The Probation and Parole Trap
Probation and parole were designed to be an alternative to incarceration so people can pay their debt to society and be redirected back to work without wasting prison space. But instead, these systems create a series of trap doors that lock people back up – not for committing new crimes, but often for things like showing up a few minutes late for an appointment or crossing city lines to pick up their child for school. They’ve become systems that prepare people for prison, not productivity.
Right now, people under probation or parole make up the vast majority of our criminal justice system, yet the issue has received relatively little attention. We can make smart, common-sense reforms right now and create meaningful pathways to work, wellness and stability for the millions of people who are trapped in this broken system—all while making communities safer and saving taxpayers money.
Our probation and parole programs were originally intended to hold people accountable and serve as an alternative to incarceration. But they have become a leading contributor to jail and prison populations. Essentially, these programs are a set-up for reincarceration.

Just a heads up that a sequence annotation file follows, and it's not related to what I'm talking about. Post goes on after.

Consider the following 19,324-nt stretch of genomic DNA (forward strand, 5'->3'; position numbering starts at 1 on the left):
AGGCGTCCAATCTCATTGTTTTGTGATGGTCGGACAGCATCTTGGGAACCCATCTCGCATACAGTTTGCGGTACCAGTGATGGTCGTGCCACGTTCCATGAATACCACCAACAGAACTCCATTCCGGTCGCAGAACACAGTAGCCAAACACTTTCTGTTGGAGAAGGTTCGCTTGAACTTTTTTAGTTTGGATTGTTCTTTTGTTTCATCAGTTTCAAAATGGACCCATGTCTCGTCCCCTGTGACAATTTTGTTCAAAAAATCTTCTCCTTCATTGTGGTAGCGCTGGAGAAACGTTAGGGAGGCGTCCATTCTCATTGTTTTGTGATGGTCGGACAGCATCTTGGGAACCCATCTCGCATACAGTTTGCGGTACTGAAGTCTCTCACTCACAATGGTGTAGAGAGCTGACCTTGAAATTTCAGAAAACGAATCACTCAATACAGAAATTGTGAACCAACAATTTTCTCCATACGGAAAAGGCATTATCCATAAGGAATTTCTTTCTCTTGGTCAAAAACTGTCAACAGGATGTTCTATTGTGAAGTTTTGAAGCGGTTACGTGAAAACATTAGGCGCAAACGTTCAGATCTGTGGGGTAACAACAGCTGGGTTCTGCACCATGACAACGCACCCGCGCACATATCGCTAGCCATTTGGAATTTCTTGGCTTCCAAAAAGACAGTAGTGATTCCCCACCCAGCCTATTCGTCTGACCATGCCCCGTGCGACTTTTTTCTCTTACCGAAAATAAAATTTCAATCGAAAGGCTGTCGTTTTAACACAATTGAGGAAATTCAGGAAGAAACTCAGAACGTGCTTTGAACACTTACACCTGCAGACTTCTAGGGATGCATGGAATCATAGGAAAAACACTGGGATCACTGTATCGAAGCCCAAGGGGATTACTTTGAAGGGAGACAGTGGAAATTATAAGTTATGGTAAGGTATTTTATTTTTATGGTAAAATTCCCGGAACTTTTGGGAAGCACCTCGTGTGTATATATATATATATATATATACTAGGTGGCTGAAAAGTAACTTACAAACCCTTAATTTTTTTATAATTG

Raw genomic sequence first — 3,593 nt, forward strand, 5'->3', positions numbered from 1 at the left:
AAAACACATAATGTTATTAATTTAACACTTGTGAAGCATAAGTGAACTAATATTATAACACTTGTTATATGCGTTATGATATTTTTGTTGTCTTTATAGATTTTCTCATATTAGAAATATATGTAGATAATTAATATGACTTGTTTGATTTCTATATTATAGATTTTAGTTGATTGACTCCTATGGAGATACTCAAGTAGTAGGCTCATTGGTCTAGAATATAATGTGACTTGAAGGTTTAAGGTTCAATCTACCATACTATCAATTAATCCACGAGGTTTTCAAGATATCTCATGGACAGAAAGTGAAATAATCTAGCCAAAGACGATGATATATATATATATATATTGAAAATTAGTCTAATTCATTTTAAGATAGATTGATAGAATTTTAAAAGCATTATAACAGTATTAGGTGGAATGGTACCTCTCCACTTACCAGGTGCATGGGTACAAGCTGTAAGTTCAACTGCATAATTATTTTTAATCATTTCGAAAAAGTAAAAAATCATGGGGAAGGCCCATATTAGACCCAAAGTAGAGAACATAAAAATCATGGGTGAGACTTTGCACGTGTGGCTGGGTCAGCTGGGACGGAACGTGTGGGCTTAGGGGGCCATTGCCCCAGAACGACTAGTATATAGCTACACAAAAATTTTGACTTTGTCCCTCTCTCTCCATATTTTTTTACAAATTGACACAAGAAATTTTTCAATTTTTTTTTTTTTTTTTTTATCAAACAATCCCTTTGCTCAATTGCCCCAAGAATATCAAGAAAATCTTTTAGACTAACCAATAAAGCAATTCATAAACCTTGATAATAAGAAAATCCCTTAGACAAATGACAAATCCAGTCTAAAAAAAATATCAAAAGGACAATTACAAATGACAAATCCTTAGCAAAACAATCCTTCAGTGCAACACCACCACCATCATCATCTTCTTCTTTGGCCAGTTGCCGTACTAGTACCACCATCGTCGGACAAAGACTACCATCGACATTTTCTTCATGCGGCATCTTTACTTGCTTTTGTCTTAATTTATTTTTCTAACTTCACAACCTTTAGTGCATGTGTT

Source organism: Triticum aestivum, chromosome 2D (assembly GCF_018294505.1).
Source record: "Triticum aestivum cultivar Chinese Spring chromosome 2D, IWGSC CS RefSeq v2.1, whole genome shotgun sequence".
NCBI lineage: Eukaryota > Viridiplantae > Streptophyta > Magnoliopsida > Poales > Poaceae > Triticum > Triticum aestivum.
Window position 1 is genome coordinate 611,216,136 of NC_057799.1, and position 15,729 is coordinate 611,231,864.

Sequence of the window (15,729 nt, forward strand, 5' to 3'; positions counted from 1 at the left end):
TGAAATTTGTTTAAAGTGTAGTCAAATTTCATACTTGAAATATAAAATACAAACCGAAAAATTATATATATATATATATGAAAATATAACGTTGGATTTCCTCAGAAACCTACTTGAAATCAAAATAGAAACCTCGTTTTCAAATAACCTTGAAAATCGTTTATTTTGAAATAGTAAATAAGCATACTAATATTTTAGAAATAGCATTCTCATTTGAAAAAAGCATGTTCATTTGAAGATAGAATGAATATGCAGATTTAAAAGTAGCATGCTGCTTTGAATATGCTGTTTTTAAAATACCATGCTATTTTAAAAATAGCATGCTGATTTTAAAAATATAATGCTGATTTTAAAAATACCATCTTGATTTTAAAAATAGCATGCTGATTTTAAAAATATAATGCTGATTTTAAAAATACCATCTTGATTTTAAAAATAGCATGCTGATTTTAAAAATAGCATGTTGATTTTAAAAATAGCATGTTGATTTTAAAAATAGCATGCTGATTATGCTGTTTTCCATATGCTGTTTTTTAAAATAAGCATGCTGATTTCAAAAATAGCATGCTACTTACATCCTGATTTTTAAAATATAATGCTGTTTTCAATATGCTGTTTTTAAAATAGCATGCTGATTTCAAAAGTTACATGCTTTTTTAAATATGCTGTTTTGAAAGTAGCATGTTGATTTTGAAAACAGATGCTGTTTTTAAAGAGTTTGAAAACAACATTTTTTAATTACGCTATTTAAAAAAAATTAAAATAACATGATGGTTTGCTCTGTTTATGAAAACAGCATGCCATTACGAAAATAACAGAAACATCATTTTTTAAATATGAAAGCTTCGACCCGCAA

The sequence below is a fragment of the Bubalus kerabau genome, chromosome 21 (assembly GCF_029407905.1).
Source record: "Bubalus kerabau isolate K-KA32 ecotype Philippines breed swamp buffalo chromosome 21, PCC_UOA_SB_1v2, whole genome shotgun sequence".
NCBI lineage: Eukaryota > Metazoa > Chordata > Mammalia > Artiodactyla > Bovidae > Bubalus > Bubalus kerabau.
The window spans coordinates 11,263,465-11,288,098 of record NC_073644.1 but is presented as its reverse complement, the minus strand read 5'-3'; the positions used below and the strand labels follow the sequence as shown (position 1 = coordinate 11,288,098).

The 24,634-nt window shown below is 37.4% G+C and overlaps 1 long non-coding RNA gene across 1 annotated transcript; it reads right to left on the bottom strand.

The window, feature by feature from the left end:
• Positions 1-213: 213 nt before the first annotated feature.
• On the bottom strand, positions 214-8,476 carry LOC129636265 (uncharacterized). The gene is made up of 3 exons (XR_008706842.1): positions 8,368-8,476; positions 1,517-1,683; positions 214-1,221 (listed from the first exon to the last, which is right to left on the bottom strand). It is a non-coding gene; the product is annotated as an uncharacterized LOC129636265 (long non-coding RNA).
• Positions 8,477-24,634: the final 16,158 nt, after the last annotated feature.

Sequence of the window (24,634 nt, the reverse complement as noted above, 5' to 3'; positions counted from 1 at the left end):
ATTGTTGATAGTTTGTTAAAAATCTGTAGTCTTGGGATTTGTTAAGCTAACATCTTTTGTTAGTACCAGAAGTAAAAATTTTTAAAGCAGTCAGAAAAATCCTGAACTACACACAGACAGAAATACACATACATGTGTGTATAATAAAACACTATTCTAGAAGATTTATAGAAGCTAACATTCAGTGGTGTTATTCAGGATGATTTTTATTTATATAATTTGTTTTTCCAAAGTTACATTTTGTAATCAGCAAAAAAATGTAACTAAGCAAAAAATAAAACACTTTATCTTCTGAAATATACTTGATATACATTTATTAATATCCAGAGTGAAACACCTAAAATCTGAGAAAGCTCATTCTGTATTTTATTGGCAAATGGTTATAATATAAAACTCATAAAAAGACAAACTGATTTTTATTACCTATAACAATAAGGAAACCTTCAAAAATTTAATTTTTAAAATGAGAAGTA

Since 1980, the nation’s community supervision population has ballooned by almost 240 percent. As of 2020, 1 in 66 U.S. adults (nearly 4 million people) are on probation or parole, twice the number incarcerated in state and federal prisons and local jails.
Of the nearly 4 million individuals on community supervision nationwide, approximately 83% were serving terms of supervision for nonviolent offenses and at least 30% were on probation or parole for relatively minor offenses. This costs taxpayers and communities dearly and places substantial long-term restrictions on individuals who pose little or no threat to society.